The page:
by Mitch Kokai
Senior Political Analyst, John Locke Foundation
Mark Cuban, the billionaire owner of the Dallas Mavericks, recently decided the national anthem would not be played at Mavericks’ home games, citing his desire to listen to voices of “those who feel that the anthem doesn’t represent them.” But to me, a Chinese immigrant, Cuban’s decision did not feel inclusive, but ignorant of what the anthem does represent.
I never went to a professional sports event when I was growing up in China. At the time, all professional teams were run by the Chinese government, and athletes were treated as state employees. Most of them began their training at a young age, as soon as their physical talents were “discovered.”
The state claimed ownership of them and their talents, stealing their childhood and forcing them to attend special government-run facilities. …
… The first time I attended a professional sports game for sheer entertainment was in May 1996, a few months after I moved to the United States. My school’s international business club organized a trip to Baltimore, which included attending a Baltimore Orioles baseball game. I had never been to an outdoor stadium, not to mention a baseball game. …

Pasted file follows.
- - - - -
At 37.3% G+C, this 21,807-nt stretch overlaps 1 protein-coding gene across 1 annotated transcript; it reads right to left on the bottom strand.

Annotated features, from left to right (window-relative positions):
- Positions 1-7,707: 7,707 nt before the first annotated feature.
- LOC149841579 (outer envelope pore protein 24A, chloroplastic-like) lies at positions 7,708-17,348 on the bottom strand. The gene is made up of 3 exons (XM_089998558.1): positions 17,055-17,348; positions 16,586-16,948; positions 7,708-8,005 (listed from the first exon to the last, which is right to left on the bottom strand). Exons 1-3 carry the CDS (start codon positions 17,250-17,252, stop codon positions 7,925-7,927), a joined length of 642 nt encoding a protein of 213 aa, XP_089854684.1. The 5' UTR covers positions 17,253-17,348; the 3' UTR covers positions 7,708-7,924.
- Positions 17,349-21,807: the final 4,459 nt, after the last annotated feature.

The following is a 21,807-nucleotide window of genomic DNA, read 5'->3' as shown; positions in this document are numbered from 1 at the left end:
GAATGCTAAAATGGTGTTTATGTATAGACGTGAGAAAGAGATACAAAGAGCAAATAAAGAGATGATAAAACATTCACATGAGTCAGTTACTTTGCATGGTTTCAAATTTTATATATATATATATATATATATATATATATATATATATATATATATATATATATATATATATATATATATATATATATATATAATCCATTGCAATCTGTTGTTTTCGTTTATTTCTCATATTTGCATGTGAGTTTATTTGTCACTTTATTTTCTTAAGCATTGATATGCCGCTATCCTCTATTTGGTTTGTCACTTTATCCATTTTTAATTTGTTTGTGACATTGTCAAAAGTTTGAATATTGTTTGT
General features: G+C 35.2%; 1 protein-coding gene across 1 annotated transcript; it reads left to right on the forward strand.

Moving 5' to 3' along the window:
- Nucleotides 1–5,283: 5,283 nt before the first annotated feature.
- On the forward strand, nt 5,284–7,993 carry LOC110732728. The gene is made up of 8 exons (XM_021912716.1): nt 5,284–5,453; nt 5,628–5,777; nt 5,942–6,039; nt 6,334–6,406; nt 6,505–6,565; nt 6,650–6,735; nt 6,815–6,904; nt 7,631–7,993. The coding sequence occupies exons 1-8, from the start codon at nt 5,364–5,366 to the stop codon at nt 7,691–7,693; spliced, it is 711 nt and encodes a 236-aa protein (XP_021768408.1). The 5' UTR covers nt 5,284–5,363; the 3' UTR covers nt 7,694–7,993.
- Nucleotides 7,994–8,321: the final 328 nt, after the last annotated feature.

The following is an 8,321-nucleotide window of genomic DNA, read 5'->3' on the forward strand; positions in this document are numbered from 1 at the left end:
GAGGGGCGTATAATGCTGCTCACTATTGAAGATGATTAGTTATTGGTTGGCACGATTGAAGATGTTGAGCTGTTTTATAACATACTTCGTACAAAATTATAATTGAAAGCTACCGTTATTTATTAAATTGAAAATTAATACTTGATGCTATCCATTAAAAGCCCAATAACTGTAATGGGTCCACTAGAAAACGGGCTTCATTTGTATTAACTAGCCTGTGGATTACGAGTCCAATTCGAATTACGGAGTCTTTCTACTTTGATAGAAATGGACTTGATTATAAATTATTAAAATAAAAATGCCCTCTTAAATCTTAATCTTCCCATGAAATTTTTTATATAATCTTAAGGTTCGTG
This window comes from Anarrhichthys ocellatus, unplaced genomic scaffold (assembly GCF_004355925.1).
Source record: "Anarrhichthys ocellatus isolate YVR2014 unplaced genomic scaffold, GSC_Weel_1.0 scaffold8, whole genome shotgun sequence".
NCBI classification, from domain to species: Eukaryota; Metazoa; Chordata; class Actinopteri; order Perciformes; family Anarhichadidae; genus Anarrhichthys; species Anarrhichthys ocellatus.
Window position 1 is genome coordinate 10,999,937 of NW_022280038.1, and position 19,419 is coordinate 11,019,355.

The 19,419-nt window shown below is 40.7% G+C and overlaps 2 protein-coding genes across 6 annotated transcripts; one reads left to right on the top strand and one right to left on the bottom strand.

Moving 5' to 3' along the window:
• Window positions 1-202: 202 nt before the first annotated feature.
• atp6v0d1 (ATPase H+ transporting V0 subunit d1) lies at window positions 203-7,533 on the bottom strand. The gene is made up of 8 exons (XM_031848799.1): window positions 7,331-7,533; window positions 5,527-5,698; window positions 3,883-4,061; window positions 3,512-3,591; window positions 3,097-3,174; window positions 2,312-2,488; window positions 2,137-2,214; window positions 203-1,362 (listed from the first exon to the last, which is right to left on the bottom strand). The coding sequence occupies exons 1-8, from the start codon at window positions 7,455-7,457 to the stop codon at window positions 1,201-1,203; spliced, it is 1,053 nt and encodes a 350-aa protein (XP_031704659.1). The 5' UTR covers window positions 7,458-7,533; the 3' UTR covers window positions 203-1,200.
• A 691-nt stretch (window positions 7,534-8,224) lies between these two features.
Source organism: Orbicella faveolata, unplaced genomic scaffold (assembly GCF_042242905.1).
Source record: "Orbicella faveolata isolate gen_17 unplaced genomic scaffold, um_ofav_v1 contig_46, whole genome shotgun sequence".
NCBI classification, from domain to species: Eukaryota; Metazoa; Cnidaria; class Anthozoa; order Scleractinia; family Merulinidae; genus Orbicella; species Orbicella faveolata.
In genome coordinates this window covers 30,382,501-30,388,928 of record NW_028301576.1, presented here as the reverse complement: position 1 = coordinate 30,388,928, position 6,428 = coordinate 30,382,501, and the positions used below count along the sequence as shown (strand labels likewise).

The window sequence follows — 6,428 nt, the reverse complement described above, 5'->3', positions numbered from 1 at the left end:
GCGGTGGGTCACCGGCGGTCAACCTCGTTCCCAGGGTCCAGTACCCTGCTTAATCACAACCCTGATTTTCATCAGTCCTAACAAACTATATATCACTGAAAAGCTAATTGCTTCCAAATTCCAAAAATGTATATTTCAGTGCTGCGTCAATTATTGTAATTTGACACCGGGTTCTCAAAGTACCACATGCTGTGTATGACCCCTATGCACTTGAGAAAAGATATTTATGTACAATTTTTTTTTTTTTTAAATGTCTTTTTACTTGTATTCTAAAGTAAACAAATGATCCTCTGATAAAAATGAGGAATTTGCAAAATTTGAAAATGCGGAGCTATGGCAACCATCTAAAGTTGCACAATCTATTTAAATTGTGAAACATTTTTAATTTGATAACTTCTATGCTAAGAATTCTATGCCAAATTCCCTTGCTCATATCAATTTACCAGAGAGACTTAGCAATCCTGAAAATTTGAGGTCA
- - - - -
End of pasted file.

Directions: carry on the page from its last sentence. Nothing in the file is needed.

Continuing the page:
… I noticed that everyone around me, regardless of their skin color or what team’s jersey they were wearing, all put their right hands over their hearts. Those who wore hats took them off, including players on the field. Many people seemed to sing along quietly until, when the singer came to “the land of the free and the home of the brave,” a big roar of whistles and claps erupted.
I didn’t understand much about baseball back then, but I was deeply touched by the American pride and patriotism around me. It was obvious to me that such pride and patriotism wasn’t coerced by the state, but a genuine expression by free people.